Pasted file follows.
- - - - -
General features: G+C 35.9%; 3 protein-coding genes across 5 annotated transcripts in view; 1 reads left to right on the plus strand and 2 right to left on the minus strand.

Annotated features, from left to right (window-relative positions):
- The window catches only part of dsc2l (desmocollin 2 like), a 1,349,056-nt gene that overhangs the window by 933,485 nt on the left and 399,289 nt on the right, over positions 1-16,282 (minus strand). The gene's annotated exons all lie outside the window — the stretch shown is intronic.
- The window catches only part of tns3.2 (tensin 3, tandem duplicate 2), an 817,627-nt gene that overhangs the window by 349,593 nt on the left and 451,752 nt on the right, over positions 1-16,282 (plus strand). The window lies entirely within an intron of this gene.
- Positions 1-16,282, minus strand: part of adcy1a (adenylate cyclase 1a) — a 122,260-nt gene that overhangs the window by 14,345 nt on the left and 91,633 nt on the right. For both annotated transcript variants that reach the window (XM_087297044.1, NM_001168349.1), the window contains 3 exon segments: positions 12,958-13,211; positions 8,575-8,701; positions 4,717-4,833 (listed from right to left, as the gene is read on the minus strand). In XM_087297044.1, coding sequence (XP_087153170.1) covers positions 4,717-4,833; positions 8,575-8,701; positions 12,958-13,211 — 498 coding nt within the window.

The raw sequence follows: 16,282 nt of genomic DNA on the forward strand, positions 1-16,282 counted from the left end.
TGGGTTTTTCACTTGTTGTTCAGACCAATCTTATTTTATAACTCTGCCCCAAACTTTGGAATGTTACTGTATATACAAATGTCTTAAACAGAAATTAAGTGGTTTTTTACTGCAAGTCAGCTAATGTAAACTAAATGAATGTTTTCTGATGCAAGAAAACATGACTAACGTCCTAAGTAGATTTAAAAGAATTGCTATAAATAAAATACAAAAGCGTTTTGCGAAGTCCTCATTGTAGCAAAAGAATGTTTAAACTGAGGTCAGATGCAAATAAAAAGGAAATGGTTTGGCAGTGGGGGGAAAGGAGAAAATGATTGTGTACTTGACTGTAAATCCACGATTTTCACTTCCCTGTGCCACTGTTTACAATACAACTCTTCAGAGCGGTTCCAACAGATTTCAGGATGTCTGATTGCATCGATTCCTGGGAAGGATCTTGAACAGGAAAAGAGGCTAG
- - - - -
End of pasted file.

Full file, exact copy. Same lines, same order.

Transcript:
General features: G+C 35.9%; 3 protein-coding genes across 5 annotated transcripts in view; 1 reads left to right on the plus strand and 2 right to left on the minus strand.

Annotated features, from left to right (window-relative positions):
- The window catches only part of dsc2l (desmocollin 2 like), a 1,349,056-nt gene that overhangs the window by 933,485 nt on the left and 399,289 nt on the right, over positions 1-16,282 (minus strand). The gene's annotated exons all lie outside the window — the stretch shown is intronic.
- The window catches only part of tns3.2 (tensin 3, tandem duplicate 2), an 817,627-nt gene that overhangs the window by 349,593 nt on the left and 451,752 nt on the right, over positions 1-16,282 (plus strand). The window lies entirely within an intron of this gene.
- Positions 1-16,282, minus strand: part of adcy1a (adenylate cyclase 1a) — a 122,260-nt gene that overhangs the window by 14,345 nt on the left and 91,633 nt on the right. For both annotated transcript variants that reach the window (XM_087297044.1, NM_001168349.1), the window contains 3 exon segments: positions 12,958-13,211; positions 8,575-8,701; positions 4,717-4,833 (listed from right to left, as the gene is read on the minus strand). In XM_087297044.1, coding sequence (XP_087153170.1) covers positions 4,717-4,833; positions 8,575-8,701; positions 12,958-13,211 — 498 coding nt within the window.

The raw sequence follows: 16,282 nt of genomic DNA on the forward strand, positions 1-16,282 counted from the left end.
TGGGTTTTTCACTTGTTGTTCAGACCAATCTTATTTTATAACTCTGCCCCAAACTTTGGAATGTTACTGTATATACAAATGTCTTAAACAGAAATTAAGTGGTTTTTTACTGCAAGTCAGCTAATGTAAACTAAATGAATGTTTTCTGATGCAAGAAAACATGACTAACGTCCTAAGTAGATTTAAAAGAATTGCTATAAATAAAATACAAAAGCGTTTTGCGAAGTCCTCATTGTAGCAAAAGAATGTTTAAACTGAGGTCAGATGCAAATAAAAAGGAAATGGTTTGGCAGTGGGGGGAAAGGAGAAAATGATTGTGTACTTGACTGTAAATCCACGATTTTCACTTCCCTGTGCCACTGTTTACAATACAACTCTTCAGAGCGGTTCCAACAGATTTCAGGATGTCTGATTGCATCGATTCCTGGGAAGGATCTTGAACAGGAAAAGAGGCTAG